Silver has been an important currency metal for much of history, with the value of a coin usually proportional to the amount of silver within the metal alloy. However, even though strict standards existed during different periods and in different places, the amount of silver present in coins may vary significantly. For example, reducing the amount of silver included when making the coins, or debasement, was one possibility to “make” more money. This was common practice in times of war allowing soldiers to be paid and supplies purchased, but has also been attributed to inflation, trade, and a lack of raw materials needed to produce the coins. Therefore, knowing the precise composition of a coin allows them to be dated, and offers interesting insights into the political situation at the time of manufacture.
Analysis of modern alloys is all but routine. However, historic alloys such as silver coins present several analytical challenges. Commonly composed of materials or mixtures uncommon in modern alloys, ancient alloys typically require additional validation of the quantification routine by using appropriate certified reference materials. In addition, the modification or degradation of the coins during the passage of time means the sample itself represents its own challenge, such as the formation of patinas covering the true alloy hampering an accurate compositional characterization.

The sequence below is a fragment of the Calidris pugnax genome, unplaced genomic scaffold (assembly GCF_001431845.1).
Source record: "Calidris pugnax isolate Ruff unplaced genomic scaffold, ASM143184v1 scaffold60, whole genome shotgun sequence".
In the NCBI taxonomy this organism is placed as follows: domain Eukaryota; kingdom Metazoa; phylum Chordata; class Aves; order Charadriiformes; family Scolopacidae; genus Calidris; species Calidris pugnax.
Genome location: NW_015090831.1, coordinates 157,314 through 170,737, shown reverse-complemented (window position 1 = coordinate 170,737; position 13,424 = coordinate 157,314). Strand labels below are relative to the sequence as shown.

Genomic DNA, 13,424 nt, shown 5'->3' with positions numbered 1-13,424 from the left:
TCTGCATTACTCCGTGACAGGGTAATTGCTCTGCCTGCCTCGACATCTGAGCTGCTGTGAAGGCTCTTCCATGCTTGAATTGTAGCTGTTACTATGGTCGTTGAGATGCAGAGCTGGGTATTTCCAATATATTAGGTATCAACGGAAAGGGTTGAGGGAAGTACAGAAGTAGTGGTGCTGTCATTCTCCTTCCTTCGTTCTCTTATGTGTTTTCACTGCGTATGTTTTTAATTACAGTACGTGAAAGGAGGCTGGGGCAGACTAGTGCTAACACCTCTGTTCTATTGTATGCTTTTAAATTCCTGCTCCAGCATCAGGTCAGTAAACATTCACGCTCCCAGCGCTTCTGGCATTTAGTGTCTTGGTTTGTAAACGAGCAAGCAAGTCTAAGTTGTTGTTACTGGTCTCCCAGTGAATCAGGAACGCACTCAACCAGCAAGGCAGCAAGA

Compositional mapping and single point analysis using Bruker's M4 TORNADO micro-XRF shows that the surface of the coin is silver-rich, with an average Ag content of ~95%, which is considerably higher than expected for Roman coins of this period (typically ~50%).
Is the coin an anomaly for its time? Probably not. Several studies have shown that the surface composition of a metal may be altered due to oxidation or leaching, reacting with the environment over long periods of time to form new compounds and element mixtures.
To test this hypothesis, a small edge of the coin was polished to allow access beneath the coin exterior, and new X-ray maps and point analyses collected. The micro-XRF map collected using the M4 TORNADO revealed the presence of a Cu-rich core, significantly poorer in Ag. Point analyses determined the true composition of the coin to be ~35% Ag, within the expected compositional range for Roman denarii of this time. The compositional values determined for the surface of the coin are therefore considered disturbed, likely due to a relative enrichment of noble elements (in this case Ag) at the surface due to depletion of the more mobile base metal (copper).
The potent combination of quantification with the small beam of the Bruker M4 TORNADO micro-XRF therefore offers a unique opportunity for rapid, micro-invasive study of archaeological materials.
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Capobianco, G., Sferragatta, A., Lanteri, L., Agresti, G., Bonifazi, G., Serranti, S., Pelosi, C.
Journal of Imaging, 6, 59, 2020
Learn more here:
Tanasi, D., Tykot, R.H., Hassam, S., Vianello, A.
STAR: Science & Technology of Archaeological Research, 2019